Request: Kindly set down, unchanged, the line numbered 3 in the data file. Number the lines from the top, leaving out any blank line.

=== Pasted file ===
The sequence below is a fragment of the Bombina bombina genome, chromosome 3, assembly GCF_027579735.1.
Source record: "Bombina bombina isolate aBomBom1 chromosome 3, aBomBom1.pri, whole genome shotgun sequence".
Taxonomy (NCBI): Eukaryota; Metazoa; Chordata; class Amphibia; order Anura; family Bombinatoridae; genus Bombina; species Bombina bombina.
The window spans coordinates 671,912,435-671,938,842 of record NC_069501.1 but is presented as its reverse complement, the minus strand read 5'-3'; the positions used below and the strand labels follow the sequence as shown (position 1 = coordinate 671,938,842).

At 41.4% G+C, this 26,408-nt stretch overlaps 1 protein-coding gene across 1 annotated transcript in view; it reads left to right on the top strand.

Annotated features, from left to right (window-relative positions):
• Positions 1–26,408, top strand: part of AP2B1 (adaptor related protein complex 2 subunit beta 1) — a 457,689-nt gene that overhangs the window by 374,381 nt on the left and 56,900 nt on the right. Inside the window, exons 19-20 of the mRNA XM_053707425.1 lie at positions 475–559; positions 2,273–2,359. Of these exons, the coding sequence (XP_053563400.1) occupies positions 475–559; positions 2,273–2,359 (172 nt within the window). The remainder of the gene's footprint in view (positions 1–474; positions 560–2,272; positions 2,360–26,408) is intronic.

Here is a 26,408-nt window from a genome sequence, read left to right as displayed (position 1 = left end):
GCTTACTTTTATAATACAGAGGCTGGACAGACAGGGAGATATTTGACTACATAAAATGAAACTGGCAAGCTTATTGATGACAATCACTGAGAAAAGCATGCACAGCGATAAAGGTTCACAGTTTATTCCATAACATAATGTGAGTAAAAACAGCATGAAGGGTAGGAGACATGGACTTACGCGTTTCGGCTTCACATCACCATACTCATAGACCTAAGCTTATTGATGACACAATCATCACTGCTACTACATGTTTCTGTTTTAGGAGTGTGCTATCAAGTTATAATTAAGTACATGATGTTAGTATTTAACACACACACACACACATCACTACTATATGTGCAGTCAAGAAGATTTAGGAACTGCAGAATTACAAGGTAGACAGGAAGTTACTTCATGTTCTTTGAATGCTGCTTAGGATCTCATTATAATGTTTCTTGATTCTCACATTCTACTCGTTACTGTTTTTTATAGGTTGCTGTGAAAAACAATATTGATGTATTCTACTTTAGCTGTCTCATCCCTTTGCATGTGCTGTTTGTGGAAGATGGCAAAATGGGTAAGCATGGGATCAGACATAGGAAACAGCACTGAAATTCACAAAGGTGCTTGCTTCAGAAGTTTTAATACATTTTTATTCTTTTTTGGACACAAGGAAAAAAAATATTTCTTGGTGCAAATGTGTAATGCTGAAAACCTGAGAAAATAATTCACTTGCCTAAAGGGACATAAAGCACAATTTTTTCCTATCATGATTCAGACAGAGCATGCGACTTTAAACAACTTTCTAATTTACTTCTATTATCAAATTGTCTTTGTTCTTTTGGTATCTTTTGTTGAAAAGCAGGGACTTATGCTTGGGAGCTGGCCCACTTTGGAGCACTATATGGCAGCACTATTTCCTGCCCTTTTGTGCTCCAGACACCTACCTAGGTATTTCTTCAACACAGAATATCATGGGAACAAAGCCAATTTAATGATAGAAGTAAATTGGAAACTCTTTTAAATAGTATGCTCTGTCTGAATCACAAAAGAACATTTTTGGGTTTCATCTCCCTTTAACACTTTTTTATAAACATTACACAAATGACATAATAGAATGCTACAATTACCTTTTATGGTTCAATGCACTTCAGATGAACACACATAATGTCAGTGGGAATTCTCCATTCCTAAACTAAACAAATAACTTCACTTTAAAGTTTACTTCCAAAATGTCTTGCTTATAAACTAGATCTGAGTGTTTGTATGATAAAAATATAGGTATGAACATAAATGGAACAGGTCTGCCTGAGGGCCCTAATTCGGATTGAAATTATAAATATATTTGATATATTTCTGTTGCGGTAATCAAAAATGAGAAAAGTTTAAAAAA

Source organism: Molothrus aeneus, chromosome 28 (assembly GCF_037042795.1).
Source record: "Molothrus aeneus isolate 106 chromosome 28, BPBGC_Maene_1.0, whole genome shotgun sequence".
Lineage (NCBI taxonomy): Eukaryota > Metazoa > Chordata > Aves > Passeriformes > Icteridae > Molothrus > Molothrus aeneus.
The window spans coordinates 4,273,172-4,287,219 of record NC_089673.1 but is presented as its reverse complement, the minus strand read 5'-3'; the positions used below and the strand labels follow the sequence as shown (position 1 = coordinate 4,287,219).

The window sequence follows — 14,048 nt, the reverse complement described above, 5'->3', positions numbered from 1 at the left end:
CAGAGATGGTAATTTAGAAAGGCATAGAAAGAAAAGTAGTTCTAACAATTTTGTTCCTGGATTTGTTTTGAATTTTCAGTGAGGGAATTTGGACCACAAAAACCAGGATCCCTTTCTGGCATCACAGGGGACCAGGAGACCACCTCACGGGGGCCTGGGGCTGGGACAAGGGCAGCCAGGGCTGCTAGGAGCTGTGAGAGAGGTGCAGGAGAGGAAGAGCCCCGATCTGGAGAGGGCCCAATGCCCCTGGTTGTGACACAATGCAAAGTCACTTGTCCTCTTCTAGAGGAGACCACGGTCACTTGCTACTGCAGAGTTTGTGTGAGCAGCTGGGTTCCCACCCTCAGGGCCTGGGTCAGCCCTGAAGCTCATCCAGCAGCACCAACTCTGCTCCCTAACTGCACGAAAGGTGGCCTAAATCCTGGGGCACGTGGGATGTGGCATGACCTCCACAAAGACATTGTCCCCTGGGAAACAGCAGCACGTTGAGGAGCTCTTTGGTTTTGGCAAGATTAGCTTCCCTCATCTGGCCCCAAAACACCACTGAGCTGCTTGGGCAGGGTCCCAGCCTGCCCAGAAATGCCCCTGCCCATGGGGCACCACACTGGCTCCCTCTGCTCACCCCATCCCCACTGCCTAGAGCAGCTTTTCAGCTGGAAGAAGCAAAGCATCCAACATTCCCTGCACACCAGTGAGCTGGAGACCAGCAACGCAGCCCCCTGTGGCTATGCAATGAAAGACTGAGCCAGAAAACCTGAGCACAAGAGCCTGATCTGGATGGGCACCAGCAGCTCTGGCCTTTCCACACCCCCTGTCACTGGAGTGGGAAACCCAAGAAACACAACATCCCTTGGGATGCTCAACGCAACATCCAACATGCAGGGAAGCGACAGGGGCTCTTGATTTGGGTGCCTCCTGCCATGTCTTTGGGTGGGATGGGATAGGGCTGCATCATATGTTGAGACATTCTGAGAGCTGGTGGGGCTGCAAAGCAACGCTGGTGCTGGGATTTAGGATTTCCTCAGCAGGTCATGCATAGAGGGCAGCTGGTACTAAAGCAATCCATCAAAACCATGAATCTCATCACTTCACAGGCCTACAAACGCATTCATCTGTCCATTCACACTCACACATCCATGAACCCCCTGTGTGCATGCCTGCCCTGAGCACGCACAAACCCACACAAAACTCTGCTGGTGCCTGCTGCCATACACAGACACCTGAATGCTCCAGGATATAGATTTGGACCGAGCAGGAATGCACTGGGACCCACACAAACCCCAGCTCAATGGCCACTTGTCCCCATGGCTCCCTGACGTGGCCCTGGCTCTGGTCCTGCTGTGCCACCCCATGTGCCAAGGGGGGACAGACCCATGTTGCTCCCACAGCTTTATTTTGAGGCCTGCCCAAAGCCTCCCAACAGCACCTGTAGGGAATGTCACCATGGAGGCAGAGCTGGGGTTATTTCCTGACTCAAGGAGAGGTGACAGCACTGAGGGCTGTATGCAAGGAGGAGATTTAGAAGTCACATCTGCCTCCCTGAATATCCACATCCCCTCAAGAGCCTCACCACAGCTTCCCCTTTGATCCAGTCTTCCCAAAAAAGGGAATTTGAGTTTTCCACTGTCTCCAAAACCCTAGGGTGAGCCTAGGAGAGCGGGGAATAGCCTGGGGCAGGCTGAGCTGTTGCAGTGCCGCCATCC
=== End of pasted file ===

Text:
Taxonomy (NCBI): Eukaryota; Metazoa; Chordata; class Amphibia; order Anura; family Bombinatoridae; genus Bombina; species Bombina bombina.